Adapted by Patrick Ness from his own universally acclaimed bestselling novel, A Monster Calls centres around Conor, a 12-year-old boy struggling with deep personal issues of his own, including dealing with school bullies, an absent father, a strict grandmother, and a mother struck with a terminal illness. Meanwhile, every day at seven minutes past twelve, a monster (a giant humanoid tree who almost looks like Groot’s grandad) visits Conor and promises to share three stories with him in exchange for one truthful confession. These stories intertwine with the real human drama at the centre of this powerful movie, which explores the concepts of courage, loss and faith, showing that through these allegorical tales comes lessons that have to be learnt in order to pick yourself up and move forward.
Like with The Orphanage and The Impossible before it, director J.A. Bayona has crafted an emotionally, heart-wrenching movie that displays real genuine and raw power when it needs to, as well as delivering a story that speaks universal truths to all, which will make certain audiences identify and connect with it on that level. It deals with the subjects of loss and grief and the need of enduring emotional pain when dealing with the inevitable fact that you could lose a dear loved one very soon, and both Bayona and Ness portray those emotions in a way that feels very real without it becoming overly sentimental or saccharine. It’s very little surprise that gifted actors were chosen for these specific roles; Toby Kebbell impresses as the absent father that’s struggling to make amends, while Sigourney Weaver makes for a classy addition as the stiff yet emotionally conflicted grandmother. Even with it being a motion-captured performance, Liam Neeson is still a commanding presence as ‘The Monster’, thanks to his rich vocal delivery, which is complimented by the brilliant special effects work.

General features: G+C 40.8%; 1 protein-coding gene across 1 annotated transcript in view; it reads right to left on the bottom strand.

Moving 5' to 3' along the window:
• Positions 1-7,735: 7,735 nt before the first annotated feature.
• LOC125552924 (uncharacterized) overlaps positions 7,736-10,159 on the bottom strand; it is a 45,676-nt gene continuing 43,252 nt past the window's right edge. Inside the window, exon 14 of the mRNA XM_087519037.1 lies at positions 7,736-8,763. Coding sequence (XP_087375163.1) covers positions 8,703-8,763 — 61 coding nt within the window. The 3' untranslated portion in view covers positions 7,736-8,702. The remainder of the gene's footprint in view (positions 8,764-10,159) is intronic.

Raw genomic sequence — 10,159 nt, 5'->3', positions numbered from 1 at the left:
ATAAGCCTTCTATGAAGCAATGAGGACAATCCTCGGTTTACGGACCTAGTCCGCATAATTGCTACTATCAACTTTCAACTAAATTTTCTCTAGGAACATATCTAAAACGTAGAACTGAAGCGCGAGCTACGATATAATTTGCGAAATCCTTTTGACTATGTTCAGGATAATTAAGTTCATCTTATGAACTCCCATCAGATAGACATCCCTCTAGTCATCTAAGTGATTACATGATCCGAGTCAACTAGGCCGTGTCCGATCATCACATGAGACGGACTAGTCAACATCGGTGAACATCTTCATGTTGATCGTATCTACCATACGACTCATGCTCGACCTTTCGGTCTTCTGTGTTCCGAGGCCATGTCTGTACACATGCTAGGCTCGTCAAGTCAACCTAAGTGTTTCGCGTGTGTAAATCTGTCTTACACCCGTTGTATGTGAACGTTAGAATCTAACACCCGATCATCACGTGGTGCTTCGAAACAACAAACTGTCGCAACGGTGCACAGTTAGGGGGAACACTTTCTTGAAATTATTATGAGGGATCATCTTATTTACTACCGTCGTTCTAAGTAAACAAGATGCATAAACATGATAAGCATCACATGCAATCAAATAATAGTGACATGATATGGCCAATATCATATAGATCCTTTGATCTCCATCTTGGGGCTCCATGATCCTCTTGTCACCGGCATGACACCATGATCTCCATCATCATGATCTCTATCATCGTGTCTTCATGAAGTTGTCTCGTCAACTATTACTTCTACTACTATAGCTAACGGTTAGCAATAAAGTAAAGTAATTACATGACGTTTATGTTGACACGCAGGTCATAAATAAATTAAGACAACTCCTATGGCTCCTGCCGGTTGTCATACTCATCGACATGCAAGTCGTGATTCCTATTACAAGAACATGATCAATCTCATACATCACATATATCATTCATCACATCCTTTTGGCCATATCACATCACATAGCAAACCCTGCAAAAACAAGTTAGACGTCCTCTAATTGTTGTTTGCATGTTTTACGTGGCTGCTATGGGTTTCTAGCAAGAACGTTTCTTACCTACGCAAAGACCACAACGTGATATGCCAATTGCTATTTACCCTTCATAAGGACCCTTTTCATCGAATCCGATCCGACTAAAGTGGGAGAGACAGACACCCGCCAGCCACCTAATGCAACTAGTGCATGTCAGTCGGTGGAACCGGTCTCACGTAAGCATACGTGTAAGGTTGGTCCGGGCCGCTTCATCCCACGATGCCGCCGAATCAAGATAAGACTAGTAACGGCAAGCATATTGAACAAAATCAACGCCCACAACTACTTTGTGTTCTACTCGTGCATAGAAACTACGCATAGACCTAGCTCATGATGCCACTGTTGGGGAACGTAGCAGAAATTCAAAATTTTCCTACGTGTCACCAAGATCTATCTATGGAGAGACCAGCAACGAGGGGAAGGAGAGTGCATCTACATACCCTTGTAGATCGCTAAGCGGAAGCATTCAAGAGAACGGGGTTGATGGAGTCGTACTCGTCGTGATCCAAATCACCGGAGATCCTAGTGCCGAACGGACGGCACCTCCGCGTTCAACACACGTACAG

Felicity Jones also brings real life and soul into the role of the caring mother that’s going through very trying times both physically and emotionally, bringing real heart and compassion with her truly heartbreaking delivery (“I wish I could give you 100 years”). But it’s Lewis MacDougall that truly astonishes, not only by veering from angry and sensitive to hurt and conflicted, but also by making Conor’s emotions come across as genuinely real and raw, as he goes on his transformative and inspiring journey.
The art design involved is beautiful, especially with its gorgeously rendered animated fairytale sequences, echoing the artstyle of the famous scene in Harry Potter and the Deathly Hallows: Part 1, and Fernando Velázquez’s score is used both intelligently and effectively to reflect the sombre and emotional atmosphere. The cinematography by Oscar Faura is practically faultless, perfectly capturing the dreary reality of a Northern winter (Chorley/Horwich and Marsden Denshaw creatively used as backdrops), as well as fantastical warmth and serenity of the strange dream-like sequences.
Although A Monster Calls offers epic visual spectacle, the beauty of this film is that it’s always rooted in truthful emotion. At its core is a mother-and-son story that is universal in scope and would connect with anyone watching on a deep and personal level. Many have compared J.A. Bayona to Guillermo Del Toro (that would be right considering this is similar in ways to Pan’s Labyrinth), but comparing him to Steven Spielberg is more valid considering his films occasionally revolve around a troubled young child who goes on an emotional discovery about himself. Whichever way you look at it, A Monster Calls is an expertly crafted and powerful story that is heartfelt, as well as inspirational.
A MONSTER CALLS / CERT: 12A / DIRECTOR: J. A. BAYONA / SCREENPLAY: PATRICK NESS / STARRING: LEWIS MACDOUGALL, LIAM NEESON, FELICITY JONES, SIGOURNEY WEAVER, TOBY KEBBELL / RELEASE DATE: 8TH MAY